Algorithmic Information and Randomness

Martin-Löf's 1966 discovery that the theory of computing — and only the theory of computing — provides a satisfactory definition of the randomness of individual binary sequences was an early and dramatic indicator of things to come. In addition to providing hardware and software tools, computer science has developed deep theoretical tools that are conceptually transforming the foundations of several areas of science. Many of these tools, like randomness, arise from the growing unification of theoretical computer science with information theory.

I have been involved in the development of several types of effective fractal dimensions: The first of these refines randomness and gives a new characterization of Kolmogorov complexity. The second sheds new light on normal sequences and data compression. The third shows that packing dimension (an ostensibly deeper fractal dimension developed in 1982) is an exact dual of Hausdorff dimension with similarly useful effectivizations. The last two are dimension-theoretic analogs of mutual information and conditional entropy.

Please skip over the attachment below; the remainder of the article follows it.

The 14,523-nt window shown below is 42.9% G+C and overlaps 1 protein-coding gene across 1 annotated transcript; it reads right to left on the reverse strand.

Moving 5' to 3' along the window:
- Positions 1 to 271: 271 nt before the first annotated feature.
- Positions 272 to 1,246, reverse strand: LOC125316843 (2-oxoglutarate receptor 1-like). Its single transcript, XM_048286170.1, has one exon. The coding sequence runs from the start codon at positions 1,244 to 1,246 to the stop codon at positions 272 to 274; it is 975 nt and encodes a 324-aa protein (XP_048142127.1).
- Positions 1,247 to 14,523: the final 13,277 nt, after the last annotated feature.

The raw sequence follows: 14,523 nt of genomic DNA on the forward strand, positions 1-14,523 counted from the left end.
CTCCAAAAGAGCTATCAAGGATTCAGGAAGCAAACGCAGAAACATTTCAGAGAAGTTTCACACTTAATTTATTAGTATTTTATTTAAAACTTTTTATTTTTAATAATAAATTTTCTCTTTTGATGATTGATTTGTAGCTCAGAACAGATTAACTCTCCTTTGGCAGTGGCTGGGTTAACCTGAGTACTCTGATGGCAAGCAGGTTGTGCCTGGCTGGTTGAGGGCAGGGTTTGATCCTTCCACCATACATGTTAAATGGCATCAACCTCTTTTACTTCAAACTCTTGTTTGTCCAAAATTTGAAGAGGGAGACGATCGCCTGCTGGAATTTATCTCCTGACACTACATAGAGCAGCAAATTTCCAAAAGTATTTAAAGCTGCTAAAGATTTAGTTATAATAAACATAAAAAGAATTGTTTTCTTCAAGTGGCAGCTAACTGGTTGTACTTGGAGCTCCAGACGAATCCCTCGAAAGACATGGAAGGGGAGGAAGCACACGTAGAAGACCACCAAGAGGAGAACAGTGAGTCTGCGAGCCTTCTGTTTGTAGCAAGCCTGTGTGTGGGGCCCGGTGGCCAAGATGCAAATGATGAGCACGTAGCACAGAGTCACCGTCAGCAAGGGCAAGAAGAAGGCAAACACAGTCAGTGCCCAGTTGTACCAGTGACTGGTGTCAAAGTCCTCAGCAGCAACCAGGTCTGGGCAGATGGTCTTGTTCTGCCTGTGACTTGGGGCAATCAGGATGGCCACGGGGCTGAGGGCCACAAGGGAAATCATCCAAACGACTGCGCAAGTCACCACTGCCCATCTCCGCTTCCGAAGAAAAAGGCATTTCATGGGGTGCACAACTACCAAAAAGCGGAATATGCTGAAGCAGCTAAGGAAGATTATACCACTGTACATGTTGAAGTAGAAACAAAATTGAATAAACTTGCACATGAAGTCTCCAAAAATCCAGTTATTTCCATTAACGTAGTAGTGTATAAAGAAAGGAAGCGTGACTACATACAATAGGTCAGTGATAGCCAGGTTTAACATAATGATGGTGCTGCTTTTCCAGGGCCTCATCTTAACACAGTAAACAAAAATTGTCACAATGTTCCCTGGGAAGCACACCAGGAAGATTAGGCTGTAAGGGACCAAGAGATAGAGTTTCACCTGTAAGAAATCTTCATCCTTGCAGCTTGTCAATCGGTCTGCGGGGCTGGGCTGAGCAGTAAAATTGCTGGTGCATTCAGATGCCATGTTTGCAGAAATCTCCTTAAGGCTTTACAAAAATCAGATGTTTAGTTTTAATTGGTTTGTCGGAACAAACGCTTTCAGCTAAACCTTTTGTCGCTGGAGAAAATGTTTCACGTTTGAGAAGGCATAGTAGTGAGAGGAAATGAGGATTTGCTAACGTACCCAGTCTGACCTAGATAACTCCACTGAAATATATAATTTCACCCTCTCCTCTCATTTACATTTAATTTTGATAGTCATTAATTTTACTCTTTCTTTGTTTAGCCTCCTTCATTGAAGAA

I am currently working with colleagues and students to extend these developments, with applications to fractal geometry, dynamical systems, chemical reaction networks, and computational complexity.


John Hitchcock maintains online bibliographies on resource-bounded measure and effective fractal dimensions, with links to available papers in the latter.